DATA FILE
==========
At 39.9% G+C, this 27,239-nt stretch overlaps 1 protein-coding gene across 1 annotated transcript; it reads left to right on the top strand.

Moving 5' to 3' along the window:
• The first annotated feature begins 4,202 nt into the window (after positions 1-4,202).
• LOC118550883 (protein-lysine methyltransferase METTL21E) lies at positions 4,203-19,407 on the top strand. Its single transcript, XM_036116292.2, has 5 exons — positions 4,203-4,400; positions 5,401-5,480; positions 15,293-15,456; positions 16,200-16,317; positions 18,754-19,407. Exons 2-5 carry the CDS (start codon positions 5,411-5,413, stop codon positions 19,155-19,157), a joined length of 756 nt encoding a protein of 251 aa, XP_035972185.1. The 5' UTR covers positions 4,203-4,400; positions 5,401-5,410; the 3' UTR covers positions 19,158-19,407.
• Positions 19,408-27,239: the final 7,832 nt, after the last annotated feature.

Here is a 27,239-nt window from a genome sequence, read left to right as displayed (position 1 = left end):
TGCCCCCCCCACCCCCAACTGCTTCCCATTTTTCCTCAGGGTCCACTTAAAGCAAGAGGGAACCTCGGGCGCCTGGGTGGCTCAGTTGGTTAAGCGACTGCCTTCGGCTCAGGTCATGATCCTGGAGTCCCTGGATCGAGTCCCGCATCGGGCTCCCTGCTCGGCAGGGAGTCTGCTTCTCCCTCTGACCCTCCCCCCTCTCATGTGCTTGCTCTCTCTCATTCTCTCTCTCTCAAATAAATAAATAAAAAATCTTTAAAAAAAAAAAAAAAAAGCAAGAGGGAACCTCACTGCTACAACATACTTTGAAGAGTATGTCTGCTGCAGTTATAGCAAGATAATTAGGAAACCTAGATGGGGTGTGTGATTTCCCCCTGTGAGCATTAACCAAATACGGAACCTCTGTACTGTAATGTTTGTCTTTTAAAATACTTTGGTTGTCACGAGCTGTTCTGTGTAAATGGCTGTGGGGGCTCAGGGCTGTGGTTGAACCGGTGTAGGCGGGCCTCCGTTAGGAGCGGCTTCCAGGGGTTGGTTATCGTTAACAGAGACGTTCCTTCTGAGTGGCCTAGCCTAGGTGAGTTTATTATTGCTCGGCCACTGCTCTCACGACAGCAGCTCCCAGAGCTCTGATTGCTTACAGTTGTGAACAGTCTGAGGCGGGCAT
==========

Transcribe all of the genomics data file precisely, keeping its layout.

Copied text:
At 39.9% G+C, this 27,239-nt stretch overlaps 1 protein-coding gene across 1 annotated transcript; it reads left to right on the top strand.

Moving 5' to 3' along the window:
• The first annotated feature begins 4,202 nt into the window (after positions 1-4,202).
• LOC118550883 (protein-lysine methyltransferase METTL21E) lies at positions 4,203-19,407 on the top strand. Its single transcript, XM_036116292.2, has 5 exons — positions 4,203-4,400; positions 5,401-5,480; positions 15,293-15,456; positions 16,200-16,317; positions 18,754-19,407. Exons 2-5 carry the CDS (start codon positions 5,411-5,413, stop codon positions 19,155-19,157), a joined length of 756 nt encoding a protein of 251 aa, XP_035972185.1. The 5' UTR covers positions 4,203-4,400; positions 5,401-5,410; the 3' UTR covers positions 19,158-19,407.
• Positions 19,408-27,239: the final 7,832 nt, after the last annotated feature.

Here is a 27,239-nt window from a genome sequence, read left to right as displayed (position 1 = left end):
TGCCCCCCCCACCCCCAACTGCTTCCCATTTTTCCTCAGGGTCCACTTAAAGCAAGAGGGAACCTCGGGCGCCTGGGTGGCTCAGTTGGTTAAGCGACTGCCTTCGGCTCAGGTCATGATCCTGGAGTCCCTGGATCGAGTCCCGCATCGGGCTCCCTGCTCGGCAGGGAGTCTGCTTCTCCCTCTGACCCTCCCCCCTCTCATGTGCTTGCTCTCTCTCATTCTCTCTCTCTCAAATAAATAAATAAAAAATCTTTAAAAAAAAAAAAAAAAAGCAAGAGGGAACCTCACTGCTACAACATACTTTGAAGAGTATGTCTGCTGCAGTTATAGCAAGATAATTAGGAAACCTAGATGGGGTGTGTGATTTCCCCCTGTGAGCATTAACCAAATACGGAACCTCTGTACTGTAATGTTTGTCTTTTAAAATACTTTGGTTGTCACGAGCTGTTCTGTGTAAATGGCTGTGGGGGCTCAGGGCTGTGGTTGAACCGGTGTAGGCGGGCCTCCGTTAGGAGCGGCTTCCAGGGGTTGGTTATCGTTAACAGAGACGTTCCTTCTGAGTGGCCTAGCCTAGGTGAGTTTATTATTGCTCGGCCACTGCTCTCACGACAGCAGCTCCCAGAGCTCTGATTGCTTACAGTTGTGAACAGTCTGAGGCGGGCAT